In the same week, both Apple and Google introduced the mainstream computer market to USB-C, the latest port which is claimed to be the only connection you will ever need.
No stronger way to emphasis this claim is how the new Apple MacBook has a single USB-C port as its only physical connection - it even doubles as the laptop's power port. Three days later, Google revealed the new Chromebook Pixel, which has two USB-C ports and two familiar USB 3.0 connections.
What is USB-C and what can it do?
USB-C is a small port which can accept (with adaptors) a wide variety of devices using various connections. This includes DisplayPort, HDMI, power, VGA and older versions of USB. All of these will require adaptors for now, but in the near future everything you currently connect to your laptop with a wire - including the power cable - will use a USB-C port.
But this isn't a case of Apple and Google producing a new port which doesn't communicate with products from other manufacturers - like Apple's Lightning and Intel's Thunderbolt connections. USB-C was developed by the USB Implementers Forum, which counts over 700 companies in its membership - including Apple, Dell, HP, Intel, Microsoft and Samsung - who all worked together to develop and certify the technology.
USB-C is small and reversible
Being not much larger than the micro-USB port on your Android smartphone, USB-C is perfect for the ultra-thin MacBook and other upcoming laptops - possibly tablets, too. And what's more, the port is reversible, so it doesn't matter which way up you attach cables to it. Just like the iPhone's Lightening port, as long as the cable is plugged in, it will work either way up.
The new port uses USB 3.1 technology, which is theoretically twice as fast as USB 3.0 and fully compatible with the older standard. However, you will need a physical adaptor to connect a USB 3.0 (or 2.0) device to the new port. Using the 3.0 standard, USB-C can transfer data at up to 10Gbps, which is about the same as Thunderbolt.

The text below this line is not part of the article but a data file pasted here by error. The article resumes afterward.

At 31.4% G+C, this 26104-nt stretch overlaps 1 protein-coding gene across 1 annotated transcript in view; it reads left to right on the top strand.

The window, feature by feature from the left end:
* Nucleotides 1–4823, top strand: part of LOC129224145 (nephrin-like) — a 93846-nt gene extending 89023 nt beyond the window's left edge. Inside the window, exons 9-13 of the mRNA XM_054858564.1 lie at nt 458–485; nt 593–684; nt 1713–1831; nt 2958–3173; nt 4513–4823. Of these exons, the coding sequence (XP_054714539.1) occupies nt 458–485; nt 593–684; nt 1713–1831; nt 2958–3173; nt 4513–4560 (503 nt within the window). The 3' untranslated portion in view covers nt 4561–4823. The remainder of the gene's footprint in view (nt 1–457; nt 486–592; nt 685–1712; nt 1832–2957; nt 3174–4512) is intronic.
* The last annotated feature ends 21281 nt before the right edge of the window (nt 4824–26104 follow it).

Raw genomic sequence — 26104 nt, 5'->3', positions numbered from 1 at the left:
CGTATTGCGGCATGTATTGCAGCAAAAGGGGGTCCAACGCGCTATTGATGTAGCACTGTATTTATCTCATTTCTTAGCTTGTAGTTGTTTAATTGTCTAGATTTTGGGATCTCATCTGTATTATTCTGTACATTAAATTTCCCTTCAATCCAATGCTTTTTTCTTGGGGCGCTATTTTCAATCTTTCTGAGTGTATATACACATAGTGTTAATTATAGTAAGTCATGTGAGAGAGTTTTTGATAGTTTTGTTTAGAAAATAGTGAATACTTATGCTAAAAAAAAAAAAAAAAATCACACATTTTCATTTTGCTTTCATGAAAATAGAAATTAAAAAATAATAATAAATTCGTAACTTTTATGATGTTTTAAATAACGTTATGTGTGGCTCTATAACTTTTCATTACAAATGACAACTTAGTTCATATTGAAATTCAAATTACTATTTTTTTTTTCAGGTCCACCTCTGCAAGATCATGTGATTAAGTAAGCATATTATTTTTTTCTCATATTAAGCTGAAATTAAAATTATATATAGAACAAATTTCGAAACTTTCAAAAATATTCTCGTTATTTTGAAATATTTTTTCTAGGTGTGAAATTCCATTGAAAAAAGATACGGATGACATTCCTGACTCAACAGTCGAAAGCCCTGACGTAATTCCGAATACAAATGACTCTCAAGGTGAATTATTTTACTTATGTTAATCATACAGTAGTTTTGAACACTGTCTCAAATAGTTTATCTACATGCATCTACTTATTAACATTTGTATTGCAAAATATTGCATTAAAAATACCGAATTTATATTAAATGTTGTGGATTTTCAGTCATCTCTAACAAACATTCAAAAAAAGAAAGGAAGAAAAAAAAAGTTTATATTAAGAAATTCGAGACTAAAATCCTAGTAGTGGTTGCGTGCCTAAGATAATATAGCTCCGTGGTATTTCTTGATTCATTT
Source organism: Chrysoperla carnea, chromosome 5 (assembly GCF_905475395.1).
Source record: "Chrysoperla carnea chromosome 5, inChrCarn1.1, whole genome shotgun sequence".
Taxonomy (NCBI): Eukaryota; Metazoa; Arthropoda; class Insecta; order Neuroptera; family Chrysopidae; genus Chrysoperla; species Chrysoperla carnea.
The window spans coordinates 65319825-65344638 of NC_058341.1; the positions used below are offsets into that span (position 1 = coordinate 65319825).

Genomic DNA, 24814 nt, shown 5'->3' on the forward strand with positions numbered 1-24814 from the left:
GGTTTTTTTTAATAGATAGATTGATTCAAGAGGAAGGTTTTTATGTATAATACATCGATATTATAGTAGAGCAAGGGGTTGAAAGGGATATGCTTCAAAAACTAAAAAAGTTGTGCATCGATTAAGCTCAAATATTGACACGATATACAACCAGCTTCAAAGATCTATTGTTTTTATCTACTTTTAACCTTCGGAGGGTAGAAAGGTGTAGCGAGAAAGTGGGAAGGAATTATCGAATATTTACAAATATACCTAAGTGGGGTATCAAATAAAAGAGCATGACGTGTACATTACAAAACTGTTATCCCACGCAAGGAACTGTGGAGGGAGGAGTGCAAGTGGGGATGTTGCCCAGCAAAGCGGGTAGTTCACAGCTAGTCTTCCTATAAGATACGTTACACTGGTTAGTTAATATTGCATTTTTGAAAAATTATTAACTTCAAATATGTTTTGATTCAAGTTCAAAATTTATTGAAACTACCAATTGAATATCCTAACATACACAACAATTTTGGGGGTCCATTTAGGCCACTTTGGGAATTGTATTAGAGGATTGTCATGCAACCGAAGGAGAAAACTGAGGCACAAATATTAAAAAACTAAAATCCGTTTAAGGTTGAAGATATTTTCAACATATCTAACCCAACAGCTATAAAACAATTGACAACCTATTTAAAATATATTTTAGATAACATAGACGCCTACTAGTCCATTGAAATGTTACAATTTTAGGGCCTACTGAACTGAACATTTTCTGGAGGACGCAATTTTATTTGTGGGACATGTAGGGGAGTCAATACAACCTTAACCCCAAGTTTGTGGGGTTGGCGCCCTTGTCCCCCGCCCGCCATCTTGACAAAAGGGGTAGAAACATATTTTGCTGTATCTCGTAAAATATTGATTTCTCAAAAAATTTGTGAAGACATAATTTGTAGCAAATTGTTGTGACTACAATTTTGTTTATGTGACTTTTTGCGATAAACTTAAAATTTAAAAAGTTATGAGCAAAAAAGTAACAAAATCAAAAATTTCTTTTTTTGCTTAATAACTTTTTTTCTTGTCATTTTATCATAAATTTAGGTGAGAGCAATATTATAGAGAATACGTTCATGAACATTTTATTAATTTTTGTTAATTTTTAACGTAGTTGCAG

Speaking of Thunderbolt, this is the technology superseded by USB-C, in the same way FireWire was replaced by Thunderbolt. An annoying side effect of technology advancing at breakneck speed, is that early adopters will need to buy a bag full of adapters to connect their current hardware to a shiny, new USB-C laptop, but give it a few years and the technology will be as commonplace as the regular USB 2.0 ports we're all familiar with.
Charging by USB
USB-C may even become more commonplace, thanks to it being powerful enough to replace a laptop's charging port. The new MacBook comes with a 29 Watt charger, which is much smaller and less powerful than the 85W power supply bundled with the 15in MacBook Pro, but it is claimed the new USB standard can theoretically support 100W, so less powerful chargers could well be a short-term problem.
A quiet game-changer
The short term problems of switching from one standard to another will be felt far and wide. Yes, you will need to purchase new adaptors, and yes, companies like Apple will be aggressive with their move to USB-C - and it is hard to see a more aggressive option than producing a laptop with just one post.
But like the switch from floppy disc to CD, to the removal of disc drives entirely, and the change for iPhone users from the 30-pin connector to Lightning, the pain won't last for long and the upsides make an uncomfortable couple of years worthwhile.
The good news is, because so many companies already back the new standard, accessories were primed and ready to go when Apple and Google announced their new laptops. Belkin has a range of low-priced Ethernet, DisplayPort, HDMI and micro-USB adaptors and cables starting at around £12 and available this summer.